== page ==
Papers From China
Wallpapers from China were by far the most exotic but they were much harder to find than their English, French, and American counterparts. Chinese papers from the eighteenth century were hand-painted in gouache or tempera on mulberry-fiber paper which was then reinforced with bamboo paper. In 1784, the ship Empress of China sailed from New York Harbor bound for Canton, China. It returned laden with precious commodities including a set of wallpaper ordered by Robert Morris (1734-1806), a Philadelphia banker who held half interest in the vessel. An account of the receipts from the voyage records Morris’ payment of "one hundred dollars for paper hangings," an extraordinary sum at this time.
For unknown reasons, Morris never installed the set of Chinese papers he purchased. The rolls, stored in their original crate, were discovered in the attic of a Marblehead, Massachusetts, house in the early twentieth century and purchased by Henry Davis Sleeper (1878-1934) for the decoration of his summer residence, Beauport, the Sleeper-McCann House, in Gloucester, Massachusetts. The paper depicts rice cultivation and porcelain manufacture.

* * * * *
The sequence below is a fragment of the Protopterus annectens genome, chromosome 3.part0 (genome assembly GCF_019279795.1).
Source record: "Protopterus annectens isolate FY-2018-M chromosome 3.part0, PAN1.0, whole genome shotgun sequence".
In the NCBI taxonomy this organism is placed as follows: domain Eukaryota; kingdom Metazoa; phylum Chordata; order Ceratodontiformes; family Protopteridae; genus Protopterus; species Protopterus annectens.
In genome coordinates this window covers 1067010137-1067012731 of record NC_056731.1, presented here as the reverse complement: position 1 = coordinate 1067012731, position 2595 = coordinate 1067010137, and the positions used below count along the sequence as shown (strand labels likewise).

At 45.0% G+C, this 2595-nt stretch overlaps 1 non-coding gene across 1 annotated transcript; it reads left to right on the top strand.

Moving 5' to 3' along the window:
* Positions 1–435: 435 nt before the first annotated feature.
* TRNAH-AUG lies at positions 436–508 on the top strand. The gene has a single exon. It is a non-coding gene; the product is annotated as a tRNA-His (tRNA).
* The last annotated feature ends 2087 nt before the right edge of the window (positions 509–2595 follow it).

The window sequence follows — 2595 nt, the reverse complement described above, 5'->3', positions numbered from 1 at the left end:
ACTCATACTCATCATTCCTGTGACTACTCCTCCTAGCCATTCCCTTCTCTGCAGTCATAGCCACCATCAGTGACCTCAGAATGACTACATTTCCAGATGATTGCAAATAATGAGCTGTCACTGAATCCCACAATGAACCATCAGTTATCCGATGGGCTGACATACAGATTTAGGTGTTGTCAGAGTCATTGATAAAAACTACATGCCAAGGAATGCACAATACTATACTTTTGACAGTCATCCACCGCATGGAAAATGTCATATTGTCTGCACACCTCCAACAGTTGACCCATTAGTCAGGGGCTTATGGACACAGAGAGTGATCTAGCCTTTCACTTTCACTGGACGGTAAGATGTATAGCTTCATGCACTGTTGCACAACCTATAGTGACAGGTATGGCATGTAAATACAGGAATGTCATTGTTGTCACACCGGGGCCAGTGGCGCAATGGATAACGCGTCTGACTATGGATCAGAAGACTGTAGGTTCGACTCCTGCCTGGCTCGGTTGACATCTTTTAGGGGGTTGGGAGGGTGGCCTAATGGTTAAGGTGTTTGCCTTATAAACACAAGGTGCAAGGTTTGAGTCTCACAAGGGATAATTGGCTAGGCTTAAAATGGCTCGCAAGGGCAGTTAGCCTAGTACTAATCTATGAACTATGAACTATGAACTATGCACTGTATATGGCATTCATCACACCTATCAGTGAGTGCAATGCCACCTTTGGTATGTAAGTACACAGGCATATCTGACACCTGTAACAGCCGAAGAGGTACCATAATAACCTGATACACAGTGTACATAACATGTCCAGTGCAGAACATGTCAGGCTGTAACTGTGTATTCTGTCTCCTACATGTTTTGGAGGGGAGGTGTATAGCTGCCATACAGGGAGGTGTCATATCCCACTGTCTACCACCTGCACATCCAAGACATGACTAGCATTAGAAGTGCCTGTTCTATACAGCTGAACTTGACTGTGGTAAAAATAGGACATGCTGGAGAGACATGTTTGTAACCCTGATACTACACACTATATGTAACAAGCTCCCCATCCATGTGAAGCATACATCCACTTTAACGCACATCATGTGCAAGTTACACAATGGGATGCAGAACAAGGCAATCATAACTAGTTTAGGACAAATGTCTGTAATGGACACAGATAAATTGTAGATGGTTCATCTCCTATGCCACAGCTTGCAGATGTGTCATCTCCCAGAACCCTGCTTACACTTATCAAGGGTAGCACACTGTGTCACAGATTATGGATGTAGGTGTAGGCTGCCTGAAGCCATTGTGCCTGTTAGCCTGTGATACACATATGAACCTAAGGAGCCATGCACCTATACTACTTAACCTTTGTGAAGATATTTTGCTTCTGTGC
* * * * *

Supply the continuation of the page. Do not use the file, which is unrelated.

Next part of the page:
Other Chinese papers are painted with rare birds and flowers with a high degree of accuracy. Many of the species of flowers depicted are now easily identifiable, but they were unfamiliar to Westerners at the time.